If the force is some others bounded periodic function, the steady state
response will be a bounded periodic function.

The transfer function

1
ms2 +bs+k

can be written in the following standard

2nd order form:


n 2
s 2 + 2n s + n 2

April 4, 2013
Continuing with the previous m, k, b system.
If the initial conditions are zero,
X(s) =

ms 2

1
F(s)
+ bs + k

To write in the standard second order form,


1). Divide numerator and denominator by m,
1
m
X(s) =
F(s)
b
k
2
s + s+
m
m
Coefficient of s 2 in the denominator is now 1.
2). Need to make the constant terms in the numerator and denominator
equal

ME 3281 Spring 2013, University of Minnesota

k
1
m
X(s) =
F(s)
k s2 + b s + k
m
m
Compare with
n 2
s 2 + 2n s + n 2
We get
k
b
= n 2 , 2n =
m
m
n : Undamped natural frequency of the system
=

1 b
=
2n m

b
b
=
k m 2km
2
m

is called the damping ratio.


If > 1, the system id said to be over-damped. It has no overshoot and
no oscillations.
If < 1, the system id said to be under-damped. It has oscillatory
behavior and it has overshoot.
To see why, note that the characteristic equation is:
s 2 + 2n s + n 2 = 0
2

s 2 + 2n s + n 2 2 2 n + n 2 = 0
2

(s + n )2 2 n + n 2 = 0
(s + n )2 = n 2 (2 1)
If < 1, then:
(s + n ) = jn 1 2 , j = 1

ME 3281 Spring 2013, University of Minnesota

Hence the poles are:


s = n jn 1 2
Since
1
n 2
X(s) = . 2
F(s)
k s + 2n s + n 2
1

If F(s) = (the response to a step input), then


s

1
n 2
1
X(s) = . 2
.
k s + 2n s + n 2 s
After partial fraction expansion, the response will be of the type:
x(t) = xss + Aen t sind t + Ben t cosd t
(Likely xss =

F
k

from previous experience)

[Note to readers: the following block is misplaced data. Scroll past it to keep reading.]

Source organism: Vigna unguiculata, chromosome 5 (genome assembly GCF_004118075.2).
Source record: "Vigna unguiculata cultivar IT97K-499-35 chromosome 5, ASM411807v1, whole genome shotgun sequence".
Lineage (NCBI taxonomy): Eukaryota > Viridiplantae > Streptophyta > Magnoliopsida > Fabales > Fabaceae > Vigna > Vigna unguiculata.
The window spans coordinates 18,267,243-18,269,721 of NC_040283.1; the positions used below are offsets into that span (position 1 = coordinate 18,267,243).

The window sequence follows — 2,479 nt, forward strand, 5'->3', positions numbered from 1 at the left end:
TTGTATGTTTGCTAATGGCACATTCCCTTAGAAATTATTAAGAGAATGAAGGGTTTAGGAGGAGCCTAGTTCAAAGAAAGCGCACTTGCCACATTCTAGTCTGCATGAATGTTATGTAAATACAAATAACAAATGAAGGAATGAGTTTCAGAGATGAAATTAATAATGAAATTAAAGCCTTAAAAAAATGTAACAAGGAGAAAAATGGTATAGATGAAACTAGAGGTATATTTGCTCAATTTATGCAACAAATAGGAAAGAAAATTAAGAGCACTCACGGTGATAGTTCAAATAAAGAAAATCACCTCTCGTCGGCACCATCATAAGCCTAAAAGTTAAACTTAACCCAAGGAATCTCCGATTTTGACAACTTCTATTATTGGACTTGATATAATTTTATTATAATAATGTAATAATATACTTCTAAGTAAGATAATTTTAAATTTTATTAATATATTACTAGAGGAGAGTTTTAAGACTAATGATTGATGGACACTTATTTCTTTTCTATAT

where d = n 1 2

(Imaginary part of the poles)

d is called the damped natural frequency. Thus the response of the


system is oscillatory.

On the other hand, consider > 1,


The charact eqn gives:
(s + n )2 = n 2 (2 1)
Hence the poles are:
s = n n 2 (2 1)
s = n n 2 1
Hence the response to
1
n 2
1
X(s) = . 2
.
k s + 2n s + n 2 s

ME 3281 Spring 2013, University of Minnesota

is given by:
x(t) = xss + Ae(nn

2 1)t

+ Be(n n

2 1)t

Thus the response is not oscillatory. No overshoot.

What about = 1?
The value of = 1 is called critical damping. It is the transition point
between no oscillations and oscillations.
The poles are given in this case by:
s = n n 2 1
s = n = n
Hence
1
n 2
1
X(s) = . 2
.
k s + 2n s + n 2 s
1
n 2
1
1
n 2
1
= . 2
. (for = 1) = .
.
2
k s + 2n s + n s
k (s + n )2 s
After partial fraction expansion and inverse Laplace transforms, the
response is found to be :
x(t) = xss + Aen t + Bten t
(Why? 1 {

1
(+)2

} = )

Again the response is exponential no oscillations.

ME 3281 Spring 2013, University of Minnesota

Frequency Response of Linear Time Invariant Systems


Complex Numbers: Recall that every complex number has a magnitude
and a phase.

Example: z = a + bj,

j = 1

a is called the real part of z, a = Re(z)


b is called the imaginary part of z, b = Im(z)
Magnitude of z: |z| = (a2 + b 2 ) = Re(z)2 + Im(z)2
b

Im(z)

Phase of z: z = tan 1 ( ) = tan 1 (


)
a
Re(z)
Both the magnitude and phase of a complex number are real.

What is the steady state response of any LTI system for a sinusoidal input
of frequency ?
Assume that the system is stable : All its poles have negative real parts.
For example:

ME 3281 Spring 2013, University of Minnesota

1
F(s)
ms 2 + bs + k

(sinusoid)
If F(s) = 2
s + 2
1

Then X(s) =
.
ms 2 + bs + k s 2 + 2
X(s) =

After partial fraction expansion, and inverse Laplace transforms, we will


find:
x(t) = Aent sind t + Ben t cosd t + Csint